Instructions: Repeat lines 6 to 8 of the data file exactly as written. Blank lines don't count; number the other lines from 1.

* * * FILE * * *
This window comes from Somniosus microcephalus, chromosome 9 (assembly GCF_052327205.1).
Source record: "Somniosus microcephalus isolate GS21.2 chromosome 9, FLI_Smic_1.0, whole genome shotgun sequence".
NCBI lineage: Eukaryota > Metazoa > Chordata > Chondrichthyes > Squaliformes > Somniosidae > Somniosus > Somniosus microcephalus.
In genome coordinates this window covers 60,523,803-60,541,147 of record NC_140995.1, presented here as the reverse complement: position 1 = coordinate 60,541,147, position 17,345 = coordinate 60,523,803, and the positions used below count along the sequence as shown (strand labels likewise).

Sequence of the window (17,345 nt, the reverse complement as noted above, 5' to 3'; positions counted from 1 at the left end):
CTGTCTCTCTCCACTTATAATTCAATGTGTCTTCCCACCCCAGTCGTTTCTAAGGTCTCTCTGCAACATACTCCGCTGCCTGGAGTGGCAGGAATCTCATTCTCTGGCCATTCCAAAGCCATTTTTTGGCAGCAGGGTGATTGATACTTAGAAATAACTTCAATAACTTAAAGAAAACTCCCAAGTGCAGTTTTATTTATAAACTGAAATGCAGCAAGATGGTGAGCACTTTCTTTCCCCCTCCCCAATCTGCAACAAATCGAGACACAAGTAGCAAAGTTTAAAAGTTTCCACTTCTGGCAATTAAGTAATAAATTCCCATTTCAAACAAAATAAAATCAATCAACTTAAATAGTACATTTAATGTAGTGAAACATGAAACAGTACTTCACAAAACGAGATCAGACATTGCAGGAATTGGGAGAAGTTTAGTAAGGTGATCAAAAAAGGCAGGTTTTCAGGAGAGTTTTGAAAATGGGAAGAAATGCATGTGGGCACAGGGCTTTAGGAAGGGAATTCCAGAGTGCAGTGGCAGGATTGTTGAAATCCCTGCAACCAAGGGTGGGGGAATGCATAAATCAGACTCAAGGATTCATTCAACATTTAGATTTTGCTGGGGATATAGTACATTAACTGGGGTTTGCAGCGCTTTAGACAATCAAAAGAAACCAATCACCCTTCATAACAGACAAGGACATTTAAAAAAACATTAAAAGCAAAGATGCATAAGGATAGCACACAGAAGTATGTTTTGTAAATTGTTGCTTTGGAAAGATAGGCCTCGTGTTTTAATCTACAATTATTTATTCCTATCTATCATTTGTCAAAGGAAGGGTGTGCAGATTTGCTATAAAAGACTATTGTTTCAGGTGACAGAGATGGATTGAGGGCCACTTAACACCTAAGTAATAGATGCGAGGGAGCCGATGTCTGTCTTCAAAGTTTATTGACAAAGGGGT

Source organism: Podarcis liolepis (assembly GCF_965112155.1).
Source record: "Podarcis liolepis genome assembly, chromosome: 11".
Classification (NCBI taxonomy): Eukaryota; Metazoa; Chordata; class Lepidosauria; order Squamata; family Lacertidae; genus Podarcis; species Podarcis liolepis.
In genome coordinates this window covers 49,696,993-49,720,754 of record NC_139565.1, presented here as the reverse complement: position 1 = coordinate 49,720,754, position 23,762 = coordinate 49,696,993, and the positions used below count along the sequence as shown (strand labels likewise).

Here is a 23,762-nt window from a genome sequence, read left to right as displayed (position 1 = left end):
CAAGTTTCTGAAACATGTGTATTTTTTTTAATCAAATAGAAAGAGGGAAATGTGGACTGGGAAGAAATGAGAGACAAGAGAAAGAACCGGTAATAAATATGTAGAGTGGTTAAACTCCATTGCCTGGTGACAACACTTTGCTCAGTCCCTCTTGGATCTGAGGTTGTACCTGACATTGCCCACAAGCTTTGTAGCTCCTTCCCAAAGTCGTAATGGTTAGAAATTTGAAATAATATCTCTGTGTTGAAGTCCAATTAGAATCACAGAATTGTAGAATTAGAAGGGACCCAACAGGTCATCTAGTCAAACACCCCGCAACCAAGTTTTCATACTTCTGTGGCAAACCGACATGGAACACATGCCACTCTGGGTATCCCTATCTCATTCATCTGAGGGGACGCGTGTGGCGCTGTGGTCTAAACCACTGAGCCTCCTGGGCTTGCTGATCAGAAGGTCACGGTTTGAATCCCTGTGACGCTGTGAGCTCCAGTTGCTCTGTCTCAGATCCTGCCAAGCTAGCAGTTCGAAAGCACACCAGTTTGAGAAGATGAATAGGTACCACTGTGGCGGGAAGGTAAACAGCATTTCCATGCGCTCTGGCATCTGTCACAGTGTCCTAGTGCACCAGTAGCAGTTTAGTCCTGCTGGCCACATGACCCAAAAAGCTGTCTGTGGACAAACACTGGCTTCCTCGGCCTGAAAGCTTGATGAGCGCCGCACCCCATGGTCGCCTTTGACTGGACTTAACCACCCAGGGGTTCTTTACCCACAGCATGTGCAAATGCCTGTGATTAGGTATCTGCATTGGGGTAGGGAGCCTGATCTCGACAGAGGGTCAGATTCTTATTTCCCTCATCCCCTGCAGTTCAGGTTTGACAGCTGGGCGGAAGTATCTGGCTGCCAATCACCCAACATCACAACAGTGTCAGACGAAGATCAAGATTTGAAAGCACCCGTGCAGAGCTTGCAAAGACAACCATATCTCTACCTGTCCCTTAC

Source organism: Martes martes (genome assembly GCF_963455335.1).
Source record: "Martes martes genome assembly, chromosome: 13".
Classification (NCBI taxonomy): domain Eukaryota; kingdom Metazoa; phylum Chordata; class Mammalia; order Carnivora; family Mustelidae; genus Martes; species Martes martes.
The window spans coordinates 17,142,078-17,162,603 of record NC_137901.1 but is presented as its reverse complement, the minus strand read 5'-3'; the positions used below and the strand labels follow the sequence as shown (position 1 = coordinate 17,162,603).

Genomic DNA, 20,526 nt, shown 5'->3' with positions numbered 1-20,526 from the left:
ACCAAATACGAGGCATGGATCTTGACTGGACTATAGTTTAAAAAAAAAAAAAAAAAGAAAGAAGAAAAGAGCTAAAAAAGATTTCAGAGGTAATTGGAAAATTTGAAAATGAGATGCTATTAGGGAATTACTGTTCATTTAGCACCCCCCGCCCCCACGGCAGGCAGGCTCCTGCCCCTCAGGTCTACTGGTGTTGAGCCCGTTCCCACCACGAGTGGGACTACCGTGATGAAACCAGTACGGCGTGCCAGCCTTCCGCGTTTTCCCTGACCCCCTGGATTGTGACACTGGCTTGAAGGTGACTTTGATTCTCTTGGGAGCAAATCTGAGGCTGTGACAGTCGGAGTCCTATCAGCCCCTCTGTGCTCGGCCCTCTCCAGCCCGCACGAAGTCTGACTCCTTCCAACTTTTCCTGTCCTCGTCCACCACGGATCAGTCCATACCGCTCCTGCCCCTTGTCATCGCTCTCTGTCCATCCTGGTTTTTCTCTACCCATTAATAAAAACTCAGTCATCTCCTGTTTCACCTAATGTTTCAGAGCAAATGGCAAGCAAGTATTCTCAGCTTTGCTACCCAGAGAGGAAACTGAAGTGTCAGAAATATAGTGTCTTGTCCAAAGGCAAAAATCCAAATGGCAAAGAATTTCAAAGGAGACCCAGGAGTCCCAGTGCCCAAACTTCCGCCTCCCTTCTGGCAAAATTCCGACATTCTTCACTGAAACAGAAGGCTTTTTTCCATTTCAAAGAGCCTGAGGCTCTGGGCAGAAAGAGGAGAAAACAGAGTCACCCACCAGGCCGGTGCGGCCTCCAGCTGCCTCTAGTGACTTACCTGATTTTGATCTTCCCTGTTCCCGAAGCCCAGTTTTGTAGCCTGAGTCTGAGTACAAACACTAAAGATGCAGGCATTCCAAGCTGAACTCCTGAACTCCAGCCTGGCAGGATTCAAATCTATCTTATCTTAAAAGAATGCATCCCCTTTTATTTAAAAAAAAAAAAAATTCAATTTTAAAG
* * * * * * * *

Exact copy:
CTGTCTCTCTCCACTTATAATTCAATGTGTCTTCCCACCCCAGTCGTTTCTAAGGTCTCTCTGCAACATACTCCGCTGCCTGGAGTGGCAGGAATCTCATTCTCTGGCCATTCCAAAGCCATTTTTTGGCAGCAGGGTGATTGATACTTAGAAATAACTTCAATAACTTAAAGAAAACTCCCAAGTGCAGTTTTATTTATAAACTGAAATGCAGCAAGATGGTGAGCACTTTCTTTCCCCCTCCCCAATCTGCAACAAATCGAGACACAAGTAGCAAAGTTTAAAAGTTTCCACTTCTGGCAATTAAGTAATAAATTCCCATTTCAAACAAAATAAAATCAATCAACTTAAATAGTACATTTAATGTAGTGAAACATGAAACAGTACTTCACAAAACGAGATCAGACATTGCAGGAATTGGGAGAAGTTTAGTAAGGTGATCAAAAAAGGCAGGTTTTCAGGAGAGTTTTGAAAATGGGAAGAAATGCATGTGGGCACAGGGCTTTAGGAAGGGAATTCCAGAGTGCAGTGGCAGGATTGTTGAAATCCCTGCAACCAAGGGTGGGGGAATGCATAAATCAGACTCAAGGATTCATTCAACATTTAGATTTTGCTGGGGATATAGTACATTAACTGGGGTTTGCAGCGCTTTAGACAATCAAAAGAAACCAATCACCCTTCATAACAGACAAGGACATTTAAAAAAACATTAAAAGCAAAGATGCATAAGGATAGCACACAGAAGTATGTTTTGTAAATTGTTGCTTTGGAAAGATAGGCCTCGTGTTTTAATCTACAATTATTTATTCCTATCTATCATTTGTCAAAGGAAGGGTGTGCAGATTTGCTATAAAAGACTATTGTTTCAGGTGACAGAGATGGATTGAGGGCCACTTAACACCTAAGTAATAGATGCGAGGGAGCCGATGTCTGTCTTCAAAGTTTATTGACAAAGGGGT

Source organism: Podarcis liolepis (assembly GCF_965112155.1).
Source record: "Podarcis liolepis genome assembly, chromosome: 11".